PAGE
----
An article by Josh Fischman at the Chronicle of Higher Education discusses the recent strange case of the Italian court decision against 4 scientists, 2 engineers, and a government official who, as part of a government earthquake commission, had provided a reassuring assessment of earthquake risks a week prior to a major earthquake in the town of L’Aquila. About 300 people died, and the men have been sentenced to 6 years each in prison for manslaughter. As Fischman reports, scientific societies around the world have reacted with alarm, in particular worried that this precedent will scare scientists away from sharing important information with the public.
But the case isn’t as simple as one might think from some of the reporting (and alarm). As Fischman reports,
… court testimony indicated that the scientists had felt pressured by public officials to calm the worried citizens.
So what actually happened here was, in the face of significant uncertainty, those who spoke to the public underplayed the risks. Whether that is grounds for jail time or not, the issue was not “scientists sharing important information” but scientists and public officials they worked with sharing information that was incomplete and inaccurately reassuring. Uncertainty is not your friend as we at Planet3.0 have been saying for quite some time now.
And if you want to play things safe, you would most likely overemphasize the risks of harm, not downplay them. Nate Silver has talked about this in regards to weather forecasting:
In what may be the worst-kept secret in the business, numerous commercial weather forecasts are also biased toward forecasting more precipitation than will actually occur. (In the business, this is known as the wet bias.) For years, when the Weather Channel said there was a 20 percent chance of rain, it actually rained only about 5 percent of the time.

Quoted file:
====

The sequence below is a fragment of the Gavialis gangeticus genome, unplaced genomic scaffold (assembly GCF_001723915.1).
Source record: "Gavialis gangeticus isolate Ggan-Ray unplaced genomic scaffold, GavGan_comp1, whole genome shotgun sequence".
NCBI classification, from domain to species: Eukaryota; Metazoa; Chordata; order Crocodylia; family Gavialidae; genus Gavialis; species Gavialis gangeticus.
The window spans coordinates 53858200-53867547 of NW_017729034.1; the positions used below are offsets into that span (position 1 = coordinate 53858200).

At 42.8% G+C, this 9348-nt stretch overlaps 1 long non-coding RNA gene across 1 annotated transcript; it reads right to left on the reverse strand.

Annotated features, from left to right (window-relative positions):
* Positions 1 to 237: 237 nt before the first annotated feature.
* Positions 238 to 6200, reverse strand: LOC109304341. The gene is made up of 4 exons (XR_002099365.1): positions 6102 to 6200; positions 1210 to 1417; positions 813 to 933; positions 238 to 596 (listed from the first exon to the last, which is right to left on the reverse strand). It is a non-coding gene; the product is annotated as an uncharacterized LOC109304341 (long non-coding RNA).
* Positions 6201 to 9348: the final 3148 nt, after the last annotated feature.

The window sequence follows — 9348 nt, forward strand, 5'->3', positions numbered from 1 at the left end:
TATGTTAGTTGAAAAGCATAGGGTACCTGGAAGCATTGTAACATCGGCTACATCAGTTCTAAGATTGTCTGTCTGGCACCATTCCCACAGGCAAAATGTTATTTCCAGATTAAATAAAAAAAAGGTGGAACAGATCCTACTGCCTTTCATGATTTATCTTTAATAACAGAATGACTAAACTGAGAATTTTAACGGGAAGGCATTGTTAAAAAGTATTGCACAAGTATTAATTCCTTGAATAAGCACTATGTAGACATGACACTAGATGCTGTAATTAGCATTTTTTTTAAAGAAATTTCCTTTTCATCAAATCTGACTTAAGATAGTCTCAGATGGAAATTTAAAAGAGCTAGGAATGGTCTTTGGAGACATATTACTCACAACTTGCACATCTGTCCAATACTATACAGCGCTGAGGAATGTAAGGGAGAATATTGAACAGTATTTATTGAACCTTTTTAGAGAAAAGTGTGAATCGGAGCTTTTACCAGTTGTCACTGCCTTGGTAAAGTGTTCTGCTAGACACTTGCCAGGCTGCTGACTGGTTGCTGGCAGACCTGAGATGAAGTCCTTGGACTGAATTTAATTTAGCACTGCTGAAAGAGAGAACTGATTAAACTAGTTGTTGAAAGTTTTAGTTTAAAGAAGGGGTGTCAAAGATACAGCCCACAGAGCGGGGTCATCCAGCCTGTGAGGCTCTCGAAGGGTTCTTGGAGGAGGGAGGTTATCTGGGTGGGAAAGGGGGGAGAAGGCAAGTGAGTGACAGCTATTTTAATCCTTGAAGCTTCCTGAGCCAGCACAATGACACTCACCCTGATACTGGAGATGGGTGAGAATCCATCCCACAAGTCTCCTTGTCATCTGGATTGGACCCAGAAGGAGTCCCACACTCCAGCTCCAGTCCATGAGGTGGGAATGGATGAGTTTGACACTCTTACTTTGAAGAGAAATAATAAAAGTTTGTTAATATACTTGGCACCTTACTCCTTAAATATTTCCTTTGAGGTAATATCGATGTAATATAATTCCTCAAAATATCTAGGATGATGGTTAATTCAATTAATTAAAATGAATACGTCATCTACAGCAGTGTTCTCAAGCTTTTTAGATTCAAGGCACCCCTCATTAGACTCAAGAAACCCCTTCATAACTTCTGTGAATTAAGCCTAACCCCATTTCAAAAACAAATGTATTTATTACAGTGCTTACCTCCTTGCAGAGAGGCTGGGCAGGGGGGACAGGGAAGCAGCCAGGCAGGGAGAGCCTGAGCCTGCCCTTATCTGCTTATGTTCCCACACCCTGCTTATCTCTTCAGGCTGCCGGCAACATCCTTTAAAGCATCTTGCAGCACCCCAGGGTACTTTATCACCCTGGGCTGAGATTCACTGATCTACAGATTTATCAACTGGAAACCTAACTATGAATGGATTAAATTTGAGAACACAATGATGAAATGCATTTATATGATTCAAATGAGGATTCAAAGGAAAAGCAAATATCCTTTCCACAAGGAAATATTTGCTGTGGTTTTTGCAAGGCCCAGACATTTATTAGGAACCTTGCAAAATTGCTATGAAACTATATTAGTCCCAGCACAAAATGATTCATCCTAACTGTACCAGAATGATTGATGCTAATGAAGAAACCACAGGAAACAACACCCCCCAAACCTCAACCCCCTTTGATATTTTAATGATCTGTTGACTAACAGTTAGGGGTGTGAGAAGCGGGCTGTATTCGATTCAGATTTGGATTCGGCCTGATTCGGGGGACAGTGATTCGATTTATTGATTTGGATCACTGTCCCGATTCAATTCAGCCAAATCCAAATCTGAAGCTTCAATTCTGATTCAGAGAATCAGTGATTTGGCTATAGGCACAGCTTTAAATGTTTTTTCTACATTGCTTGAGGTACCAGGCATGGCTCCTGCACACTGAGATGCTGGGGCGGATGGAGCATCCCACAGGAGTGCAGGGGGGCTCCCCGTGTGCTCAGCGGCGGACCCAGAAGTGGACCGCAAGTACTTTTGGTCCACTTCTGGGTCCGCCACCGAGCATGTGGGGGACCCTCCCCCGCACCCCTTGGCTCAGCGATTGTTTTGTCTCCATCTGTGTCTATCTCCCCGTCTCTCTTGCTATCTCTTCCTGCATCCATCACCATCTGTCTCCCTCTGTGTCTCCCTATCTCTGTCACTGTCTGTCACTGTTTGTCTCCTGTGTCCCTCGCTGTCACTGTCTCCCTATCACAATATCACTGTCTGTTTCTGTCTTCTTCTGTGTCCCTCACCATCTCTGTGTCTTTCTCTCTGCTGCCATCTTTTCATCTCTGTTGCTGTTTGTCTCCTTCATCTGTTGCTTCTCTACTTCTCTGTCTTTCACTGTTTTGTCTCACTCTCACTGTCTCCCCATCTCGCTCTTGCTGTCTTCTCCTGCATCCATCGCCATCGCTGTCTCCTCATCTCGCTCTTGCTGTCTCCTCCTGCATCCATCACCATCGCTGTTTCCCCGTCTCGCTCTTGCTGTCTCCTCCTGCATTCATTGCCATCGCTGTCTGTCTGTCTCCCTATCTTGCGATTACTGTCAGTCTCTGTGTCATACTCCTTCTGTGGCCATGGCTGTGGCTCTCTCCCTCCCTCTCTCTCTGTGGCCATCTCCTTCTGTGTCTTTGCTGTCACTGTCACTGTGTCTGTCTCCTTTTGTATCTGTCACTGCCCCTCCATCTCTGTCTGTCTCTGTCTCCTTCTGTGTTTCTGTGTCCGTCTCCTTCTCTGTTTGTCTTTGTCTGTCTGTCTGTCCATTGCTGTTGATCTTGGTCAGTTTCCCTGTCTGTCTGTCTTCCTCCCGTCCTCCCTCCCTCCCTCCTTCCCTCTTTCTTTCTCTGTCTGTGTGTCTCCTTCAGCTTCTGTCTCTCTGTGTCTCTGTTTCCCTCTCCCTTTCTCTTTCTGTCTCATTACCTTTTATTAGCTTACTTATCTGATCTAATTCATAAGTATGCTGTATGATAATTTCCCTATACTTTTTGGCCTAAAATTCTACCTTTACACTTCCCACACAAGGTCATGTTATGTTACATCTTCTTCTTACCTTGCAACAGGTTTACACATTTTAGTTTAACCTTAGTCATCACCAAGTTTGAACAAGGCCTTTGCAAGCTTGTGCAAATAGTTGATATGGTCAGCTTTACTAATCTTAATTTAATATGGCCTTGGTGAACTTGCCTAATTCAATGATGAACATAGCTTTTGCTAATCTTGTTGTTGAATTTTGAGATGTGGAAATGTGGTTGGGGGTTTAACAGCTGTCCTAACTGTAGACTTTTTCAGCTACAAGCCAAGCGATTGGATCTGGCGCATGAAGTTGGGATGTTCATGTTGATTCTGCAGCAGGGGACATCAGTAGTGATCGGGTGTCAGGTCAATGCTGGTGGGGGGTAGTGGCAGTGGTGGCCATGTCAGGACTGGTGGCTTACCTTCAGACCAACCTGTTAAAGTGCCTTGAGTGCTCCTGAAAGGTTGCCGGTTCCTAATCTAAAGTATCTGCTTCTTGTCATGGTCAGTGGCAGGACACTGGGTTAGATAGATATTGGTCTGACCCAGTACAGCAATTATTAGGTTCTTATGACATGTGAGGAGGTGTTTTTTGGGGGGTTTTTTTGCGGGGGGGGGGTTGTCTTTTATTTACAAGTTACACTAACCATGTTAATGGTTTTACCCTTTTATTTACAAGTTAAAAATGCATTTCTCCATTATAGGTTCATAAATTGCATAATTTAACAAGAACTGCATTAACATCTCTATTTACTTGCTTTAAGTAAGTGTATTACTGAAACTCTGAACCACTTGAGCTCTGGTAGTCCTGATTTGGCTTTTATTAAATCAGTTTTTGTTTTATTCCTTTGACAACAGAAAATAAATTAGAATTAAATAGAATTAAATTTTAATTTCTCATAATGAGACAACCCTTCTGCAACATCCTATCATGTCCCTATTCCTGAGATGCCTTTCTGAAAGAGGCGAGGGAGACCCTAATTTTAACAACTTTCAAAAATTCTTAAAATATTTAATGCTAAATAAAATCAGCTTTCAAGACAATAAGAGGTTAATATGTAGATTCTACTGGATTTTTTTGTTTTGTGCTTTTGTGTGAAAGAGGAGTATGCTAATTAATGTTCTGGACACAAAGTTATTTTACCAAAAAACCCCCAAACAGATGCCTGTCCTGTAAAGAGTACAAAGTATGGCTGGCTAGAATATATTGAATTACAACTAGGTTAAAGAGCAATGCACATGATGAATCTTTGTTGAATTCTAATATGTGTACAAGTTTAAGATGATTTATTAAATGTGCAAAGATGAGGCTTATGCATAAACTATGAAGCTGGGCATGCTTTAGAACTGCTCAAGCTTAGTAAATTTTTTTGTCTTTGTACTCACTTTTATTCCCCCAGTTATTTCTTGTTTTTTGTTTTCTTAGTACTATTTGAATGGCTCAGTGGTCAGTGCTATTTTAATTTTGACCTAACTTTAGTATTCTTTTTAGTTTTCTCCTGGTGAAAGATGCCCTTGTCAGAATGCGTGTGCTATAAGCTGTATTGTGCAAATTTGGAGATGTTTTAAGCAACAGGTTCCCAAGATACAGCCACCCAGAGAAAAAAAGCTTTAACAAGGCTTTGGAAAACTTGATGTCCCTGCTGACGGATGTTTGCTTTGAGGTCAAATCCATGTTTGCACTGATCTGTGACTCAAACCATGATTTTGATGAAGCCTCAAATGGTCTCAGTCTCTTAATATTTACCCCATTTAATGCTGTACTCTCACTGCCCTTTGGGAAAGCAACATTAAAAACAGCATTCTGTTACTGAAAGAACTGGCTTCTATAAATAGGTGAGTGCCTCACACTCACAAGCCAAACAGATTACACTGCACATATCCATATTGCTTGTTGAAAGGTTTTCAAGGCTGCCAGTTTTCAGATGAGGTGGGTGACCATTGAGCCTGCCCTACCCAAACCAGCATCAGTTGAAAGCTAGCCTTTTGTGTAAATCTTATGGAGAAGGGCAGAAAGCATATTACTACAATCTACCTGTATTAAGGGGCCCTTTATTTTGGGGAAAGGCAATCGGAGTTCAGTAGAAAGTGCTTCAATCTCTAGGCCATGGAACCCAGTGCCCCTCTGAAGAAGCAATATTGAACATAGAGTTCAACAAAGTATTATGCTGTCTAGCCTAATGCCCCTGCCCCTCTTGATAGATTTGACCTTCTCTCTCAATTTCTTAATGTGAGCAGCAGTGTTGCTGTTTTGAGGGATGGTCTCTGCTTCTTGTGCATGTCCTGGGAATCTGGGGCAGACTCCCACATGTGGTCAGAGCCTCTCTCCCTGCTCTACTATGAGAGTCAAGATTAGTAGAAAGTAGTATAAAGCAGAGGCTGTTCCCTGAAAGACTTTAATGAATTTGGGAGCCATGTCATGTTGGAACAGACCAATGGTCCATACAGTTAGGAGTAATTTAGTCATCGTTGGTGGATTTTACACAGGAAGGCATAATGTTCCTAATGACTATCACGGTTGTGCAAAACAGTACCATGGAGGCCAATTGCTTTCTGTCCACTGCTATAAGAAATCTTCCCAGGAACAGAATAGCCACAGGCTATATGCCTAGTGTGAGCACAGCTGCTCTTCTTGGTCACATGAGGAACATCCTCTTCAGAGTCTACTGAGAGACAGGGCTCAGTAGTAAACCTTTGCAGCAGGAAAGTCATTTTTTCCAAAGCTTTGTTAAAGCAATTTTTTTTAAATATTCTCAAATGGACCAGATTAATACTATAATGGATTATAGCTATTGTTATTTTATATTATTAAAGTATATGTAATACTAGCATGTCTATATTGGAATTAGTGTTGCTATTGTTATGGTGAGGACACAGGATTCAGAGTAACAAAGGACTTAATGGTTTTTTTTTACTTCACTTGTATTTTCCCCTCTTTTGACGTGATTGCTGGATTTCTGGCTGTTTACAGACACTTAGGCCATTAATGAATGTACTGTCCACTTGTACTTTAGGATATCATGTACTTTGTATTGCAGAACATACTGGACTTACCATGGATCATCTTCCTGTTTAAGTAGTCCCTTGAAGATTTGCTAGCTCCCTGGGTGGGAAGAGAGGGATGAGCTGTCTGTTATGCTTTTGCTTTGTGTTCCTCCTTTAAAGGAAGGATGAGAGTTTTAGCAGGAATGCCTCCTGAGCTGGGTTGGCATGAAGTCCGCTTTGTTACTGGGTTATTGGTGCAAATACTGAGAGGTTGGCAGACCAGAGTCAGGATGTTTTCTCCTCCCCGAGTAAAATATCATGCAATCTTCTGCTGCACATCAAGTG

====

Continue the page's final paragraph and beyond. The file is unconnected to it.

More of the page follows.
People don’t mind when a forecaster predicts rain and it turns out to be a nice day. But if it rains when it isn’t supposed to, they curse the weatherman for ruining their picnic. “If the forecast was objective, if it has zero bias in precipitation,” Bruce Rose, a former vice president for the Weather Channel, said, “we’d probably be in trouble.”
While I don’t condone distorting what forecasters actually know, that knowledge is uncertain and risk-weighting of forecasts is a rational thing. Since bad weather is more likely to be trouble for people, it is obviously useful to those people to have at least a slight bias towards worrying more about bad weather.
And yet somehow Fischman moves on to quote a couple of people (how did they even get inserted into this?) who have totally missed the irony relating to their own pronouncements regarding climate:
Mr. Pielke [Roger Pielke Jr.] said scientists advising a public-safety agency need to stick to the science, and leave recommendations for action up to public officials. “When a policy maker asks a scientist for an estimate of an earthquake, or a nuclear-power-plant meltdown, the scientist can answer with numbers,” he said. “Or he can give a range of options for action. But he has to clarify the difference between options and actual decision making.”
Ms. Curry [Judith Curry], who researches hurricane intensity and climate at Georgia Tech, said that scientists “have to be more sensible about giving uncertainty statements. There is a problem with researchers’ trying to be overspecific about courses of action.” And actions, she said, are for emergency managers.
Those familiar with Pielke and Curry’s arguments that a changing climate is nothing to worry about must be scratching their heads.